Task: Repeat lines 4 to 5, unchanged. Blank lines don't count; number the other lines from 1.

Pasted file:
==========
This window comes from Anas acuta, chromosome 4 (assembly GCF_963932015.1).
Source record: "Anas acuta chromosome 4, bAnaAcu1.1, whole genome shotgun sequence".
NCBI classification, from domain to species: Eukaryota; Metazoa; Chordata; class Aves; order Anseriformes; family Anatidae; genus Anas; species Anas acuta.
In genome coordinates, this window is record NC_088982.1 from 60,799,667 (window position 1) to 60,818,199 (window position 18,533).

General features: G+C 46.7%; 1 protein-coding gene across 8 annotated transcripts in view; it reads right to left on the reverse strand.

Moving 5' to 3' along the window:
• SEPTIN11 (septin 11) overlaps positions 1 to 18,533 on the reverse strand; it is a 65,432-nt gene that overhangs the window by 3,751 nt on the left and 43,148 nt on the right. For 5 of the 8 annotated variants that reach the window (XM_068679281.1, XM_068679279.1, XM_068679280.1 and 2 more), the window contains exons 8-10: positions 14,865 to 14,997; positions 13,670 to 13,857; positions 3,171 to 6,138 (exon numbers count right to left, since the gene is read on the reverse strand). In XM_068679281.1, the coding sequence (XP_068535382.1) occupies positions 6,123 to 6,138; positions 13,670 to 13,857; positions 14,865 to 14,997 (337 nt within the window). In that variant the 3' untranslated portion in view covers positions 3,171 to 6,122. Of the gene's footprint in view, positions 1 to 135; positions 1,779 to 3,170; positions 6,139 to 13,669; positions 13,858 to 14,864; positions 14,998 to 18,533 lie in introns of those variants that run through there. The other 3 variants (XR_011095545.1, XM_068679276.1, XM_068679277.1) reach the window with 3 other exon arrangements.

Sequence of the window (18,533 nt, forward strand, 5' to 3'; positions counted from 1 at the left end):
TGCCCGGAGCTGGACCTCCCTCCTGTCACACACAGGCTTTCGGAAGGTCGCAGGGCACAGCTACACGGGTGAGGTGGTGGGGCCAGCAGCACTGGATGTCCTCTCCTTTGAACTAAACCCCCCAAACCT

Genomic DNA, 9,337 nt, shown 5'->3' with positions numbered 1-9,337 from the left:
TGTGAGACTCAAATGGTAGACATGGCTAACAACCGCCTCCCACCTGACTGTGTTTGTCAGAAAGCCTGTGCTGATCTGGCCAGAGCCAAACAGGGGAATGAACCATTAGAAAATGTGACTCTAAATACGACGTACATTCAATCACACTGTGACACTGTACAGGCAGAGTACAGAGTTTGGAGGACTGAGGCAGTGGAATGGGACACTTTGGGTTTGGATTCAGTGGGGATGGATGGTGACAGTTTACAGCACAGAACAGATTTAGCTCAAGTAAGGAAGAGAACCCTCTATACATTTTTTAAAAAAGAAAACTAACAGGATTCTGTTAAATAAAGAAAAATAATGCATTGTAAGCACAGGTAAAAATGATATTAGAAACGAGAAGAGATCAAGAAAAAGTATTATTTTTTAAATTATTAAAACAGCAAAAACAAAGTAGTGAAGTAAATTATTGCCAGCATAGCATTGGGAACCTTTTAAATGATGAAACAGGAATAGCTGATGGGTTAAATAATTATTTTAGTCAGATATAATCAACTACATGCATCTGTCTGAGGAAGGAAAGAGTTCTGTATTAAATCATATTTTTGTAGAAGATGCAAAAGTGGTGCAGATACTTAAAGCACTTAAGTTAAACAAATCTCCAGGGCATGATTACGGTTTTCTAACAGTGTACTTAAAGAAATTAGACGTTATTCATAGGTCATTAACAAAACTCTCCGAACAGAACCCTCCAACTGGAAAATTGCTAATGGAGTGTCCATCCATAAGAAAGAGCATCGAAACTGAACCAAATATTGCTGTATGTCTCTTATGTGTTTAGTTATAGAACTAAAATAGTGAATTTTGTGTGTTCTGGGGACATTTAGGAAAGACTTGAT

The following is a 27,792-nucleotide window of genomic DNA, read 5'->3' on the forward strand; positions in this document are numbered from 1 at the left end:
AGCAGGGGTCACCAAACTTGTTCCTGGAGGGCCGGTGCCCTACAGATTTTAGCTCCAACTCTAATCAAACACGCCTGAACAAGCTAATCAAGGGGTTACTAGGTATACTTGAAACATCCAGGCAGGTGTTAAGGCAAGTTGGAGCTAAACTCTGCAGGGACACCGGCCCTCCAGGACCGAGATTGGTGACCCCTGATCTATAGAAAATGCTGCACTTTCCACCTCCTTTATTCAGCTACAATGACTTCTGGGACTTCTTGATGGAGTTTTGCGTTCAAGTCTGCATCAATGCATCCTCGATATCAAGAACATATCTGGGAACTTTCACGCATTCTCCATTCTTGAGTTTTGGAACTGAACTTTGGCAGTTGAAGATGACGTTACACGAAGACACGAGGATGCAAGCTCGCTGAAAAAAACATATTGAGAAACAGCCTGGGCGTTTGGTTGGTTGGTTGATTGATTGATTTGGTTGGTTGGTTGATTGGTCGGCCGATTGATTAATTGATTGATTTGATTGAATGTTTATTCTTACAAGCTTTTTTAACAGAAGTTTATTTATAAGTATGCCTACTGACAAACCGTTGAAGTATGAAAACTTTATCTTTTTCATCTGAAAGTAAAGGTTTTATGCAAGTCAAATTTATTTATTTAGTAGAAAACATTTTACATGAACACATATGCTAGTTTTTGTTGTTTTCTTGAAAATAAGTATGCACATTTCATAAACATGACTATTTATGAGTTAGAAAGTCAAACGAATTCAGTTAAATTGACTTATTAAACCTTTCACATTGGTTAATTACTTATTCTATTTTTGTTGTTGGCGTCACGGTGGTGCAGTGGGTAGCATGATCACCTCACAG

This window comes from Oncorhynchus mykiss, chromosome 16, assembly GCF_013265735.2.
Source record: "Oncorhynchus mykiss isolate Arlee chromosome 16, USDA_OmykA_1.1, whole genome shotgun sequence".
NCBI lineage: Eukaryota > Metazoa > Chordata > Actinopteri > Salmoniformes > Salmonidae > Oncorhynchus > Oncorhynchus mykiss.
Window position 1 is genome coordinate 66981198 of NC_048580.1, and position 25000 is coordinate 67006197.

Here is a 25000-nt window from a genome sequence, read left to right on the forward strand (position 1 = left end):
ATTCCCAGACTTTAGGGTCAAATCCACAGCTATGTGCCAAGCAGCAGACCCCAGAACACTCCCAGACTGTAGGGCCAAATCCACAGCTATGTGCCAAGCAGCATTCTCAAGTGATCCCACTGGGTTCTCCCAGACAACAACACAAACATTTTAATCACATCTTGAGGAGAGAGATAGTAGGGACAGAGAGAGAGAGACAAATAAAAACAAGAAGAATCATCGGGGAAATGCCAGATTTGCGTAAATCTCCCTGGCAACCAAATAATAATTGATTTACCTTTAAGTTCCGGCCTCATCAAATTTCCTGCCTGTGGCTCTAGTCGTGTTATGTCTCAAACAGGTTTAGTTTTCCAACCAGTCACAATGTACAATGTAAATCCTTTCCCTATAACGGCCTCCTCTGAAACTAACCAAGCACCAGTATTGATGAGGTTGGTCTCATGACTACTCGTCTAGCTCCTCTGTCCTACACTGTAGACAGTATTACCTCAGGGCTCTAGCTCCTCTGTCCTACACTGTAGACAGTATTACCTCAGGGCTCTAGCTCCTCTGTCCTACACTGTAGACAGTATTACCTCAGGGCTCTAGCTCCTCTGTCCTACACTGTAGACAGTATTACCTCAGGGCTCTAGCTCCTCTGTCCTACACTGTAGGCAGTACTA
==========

In genome coordinates, this window is record NC_088982.1 from 60,799,667 (window position 1) to 60,818,199 (window position 18,533).

General features: G+C 46.7%; 1 protein-coding gene across 8 annotated transcripts in view; it reads right to left on the reverse strand.